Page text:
BAALBEK, Lebanon: It was a strained and bloody weekend in Lebanon’s Bekaa Valley and northern border regions as a recent wave of kidnappings continued and violence left more than 10 people dead. Tensions spiked Sunday as six more residents were kidnapped in the Bekaa Valley in retaliatory hostage-taking by members of the Moqdad family.
Members of the Moqdad clan previously kidnapped 10 people from the northeastern border town of Arsal in retaliation for the abduction of Mohammad Moqdad, who was taken hostage Thursday.
Including the six additional individuals who were kidnapped, the Moqdads now hold 16 hostages.
The new abductions sparked tensions in the Bekaa Valley and Army units deployed in the area were placed on alert.
Arsal’s mayor, Ali Hujeiri, said earlier Moqdad’s kidnapping was sparked by investigations into the June killing of four Shiites in the Wadi Rafik area.
Hujeiri claimed that three Arsal residents, Hasan Hussein Rayed, Omar al-Atrash and Sami al-Atrash, were allegedly involved, along with several Syrians, in the Wadi Rafik murders.
Omar al-Atrash allegedly kidnapped Moqdad “as a response to the investigation that revealed his role in many kidnappings and killings,” Hujeiri said.
But the mayor stressed that Arsal residents opposed such crimes and asked the security forces to act quickly to put an end to the escalating tensions.
Kidnappings involving families from the Sunni-majority Arsal and the Shiite clans of the northern Bekaa Valley have been on the rise since the beginning of the Syrian crisis.
Meanwhile, residents of the border town of Arida in north Lebanon attacked a joint Lebanese-Syrian security center Sunday over the alleged killing of a Syrian attempting to cross into Lebanon.
At the Arida border crossing, residents attacked the center of the Lebanese General Security and Syrian Customs Department, throwing stones at the building and breaking one of its glass windows.
They also blocked the Arida road with burning tires, but reopened it later in the day.
The protesters claimed a Syrian man fleeing the violence in his country was shot dead by Syrian military forces while trying to cross into Lebanon through the northern border.
They added that the body of the Syrian man fell in the Nahr al-Kabir River in Akkar, which forms part of the northern border between the countries.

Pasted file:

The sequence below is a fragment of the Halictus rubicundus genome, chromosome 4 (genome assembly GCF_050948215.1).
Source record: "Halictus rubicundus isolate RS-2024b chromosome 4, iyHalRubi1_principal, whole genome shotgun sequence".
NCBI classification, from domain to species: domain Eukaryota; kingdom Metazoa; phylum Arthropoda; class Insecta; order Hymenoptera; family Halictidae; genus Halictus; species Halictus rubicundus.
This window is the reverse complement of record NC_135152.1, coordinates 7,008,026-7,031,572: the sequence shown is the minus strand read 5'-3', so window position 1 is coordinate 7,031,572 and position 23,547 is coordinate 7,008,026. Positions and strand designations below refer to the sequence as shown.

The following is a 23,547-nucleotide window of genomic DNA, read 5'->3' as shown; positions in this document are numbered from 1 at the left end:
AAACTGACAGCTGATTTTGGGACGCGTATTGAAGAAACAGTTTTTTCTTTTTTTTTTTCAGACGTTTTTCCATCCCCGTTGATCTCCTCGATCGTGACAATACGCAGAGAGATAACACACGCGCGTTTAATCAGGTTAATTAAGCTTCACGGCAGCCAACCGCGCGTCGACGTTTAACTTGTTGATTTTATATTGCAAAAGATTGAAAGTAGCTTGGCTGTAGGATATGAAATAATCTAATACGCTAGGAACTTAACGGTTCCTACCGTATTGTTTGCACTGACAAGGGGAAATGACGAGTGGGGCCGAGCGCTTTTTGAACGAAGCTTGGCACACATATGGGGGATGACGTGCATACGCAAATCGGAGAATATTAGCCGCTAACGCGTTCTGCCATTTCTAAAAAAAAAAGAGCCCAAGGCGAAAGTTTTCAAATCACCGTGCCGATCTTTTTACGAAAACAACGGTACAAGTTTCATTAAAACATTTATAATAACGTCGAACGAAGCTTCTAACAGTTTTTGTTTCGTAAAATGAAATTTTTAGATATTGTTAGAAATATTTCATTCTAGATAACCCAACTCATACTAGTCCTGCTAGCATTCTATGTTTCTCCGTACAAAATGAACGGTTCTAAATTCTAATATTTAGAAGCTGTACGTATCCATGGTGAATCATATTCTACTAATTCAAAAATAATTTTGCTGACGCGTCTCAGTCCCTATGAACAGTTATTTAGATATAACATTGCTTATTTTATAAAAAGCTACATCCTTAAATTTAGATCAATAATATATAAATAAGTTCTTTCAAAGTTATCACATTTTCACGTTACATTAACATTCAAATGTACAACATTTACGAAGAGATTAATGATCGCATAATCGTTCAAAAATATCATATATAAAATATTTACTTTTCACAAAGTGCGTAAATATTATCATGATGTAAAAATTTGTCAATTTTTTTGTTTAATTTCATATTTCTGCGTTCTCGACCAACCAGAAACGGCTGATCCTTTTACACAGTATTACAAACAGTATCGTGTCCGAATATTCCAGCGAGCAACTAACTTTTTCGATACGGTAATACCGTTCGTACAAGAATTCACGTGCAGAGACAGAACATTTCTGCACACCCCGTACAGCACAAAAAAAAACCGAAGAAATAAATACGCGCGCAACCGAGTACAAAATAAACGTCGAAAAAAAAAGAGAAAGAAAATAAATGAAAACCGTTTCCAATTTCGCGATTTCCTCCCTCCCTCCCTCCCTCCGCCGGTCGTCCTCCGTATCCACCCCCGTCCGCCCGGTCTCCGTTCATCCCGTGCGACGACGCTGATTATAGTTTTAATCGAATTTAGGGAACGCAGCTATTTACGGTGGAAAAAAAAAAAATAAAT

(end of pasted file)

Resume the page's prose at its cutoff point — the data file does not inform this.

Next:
General Security issued a statement later saying efforts were underway to arrest those who attacked the center.
The protesters spoke out against what they said were ongoing border breaches by the Syrian army and urged the Lebanese Army to deploy along the northern frontier.
Violence from the Syrian conflict has repeatedly spilled over into Lebanese towns along both the northern and eastern borders, often causing death and injuries.
Arida residents have previously held several protests against the Syrian army and blocked fuel tankers from crossing into Syria, arguing that President Bashar Assad’s troops use the fuel in assaults on innocent civilians.
Also contributing to tensions in the border region Sunday was a Saturday airstrike on the Syrian side of the frontier that left at least nine refugees dead.
The Syrian regime was targeting the rebel-held town of Yabroud inside Syria, just across the border from Baalbek villages housing Syrians who fled a government offensive in June, security sources confirmed to The Daily Star.
Lebanese and Syrian security forces later told The Daily Star Syrian military helicopters pursued fighters from the opposition Al-Farouq and Tawhid Brigades into the border area of Qabu, which faces the mountainous region of Arsal.
During the chase the helicopters bombed the area, killing nine people and wounding 16 civilians and agricultural workers who were trying to cross into Lebanese territory.
The wounded were transferred to Universal Hospital in Ras Baalbek and the Rayan Hospital in Baalbek, the source added.
Lebanon and Syria share a porous border some 330 kilometers long.
Separately, two people were killed and four others were wounded in the Baalbek neighborhood of Sharawneh Saturday afternoon in a shootout between the Army and gunmen.
An Army statement explained that the shooting took place when Lebanese soldiers instructed armed and wanted men traveling in a vehicle to stop. The men, among who were Ali and Hamza Zoaiter, shot at the troops, who then returned fire.
The statement added that a child, Noah Zoaiter, traveling with the armed men in their car, was wounded along with Samira Manni and her children Tania Manni and Samir Manni.
Samira and Tania later succumbed to their wounds.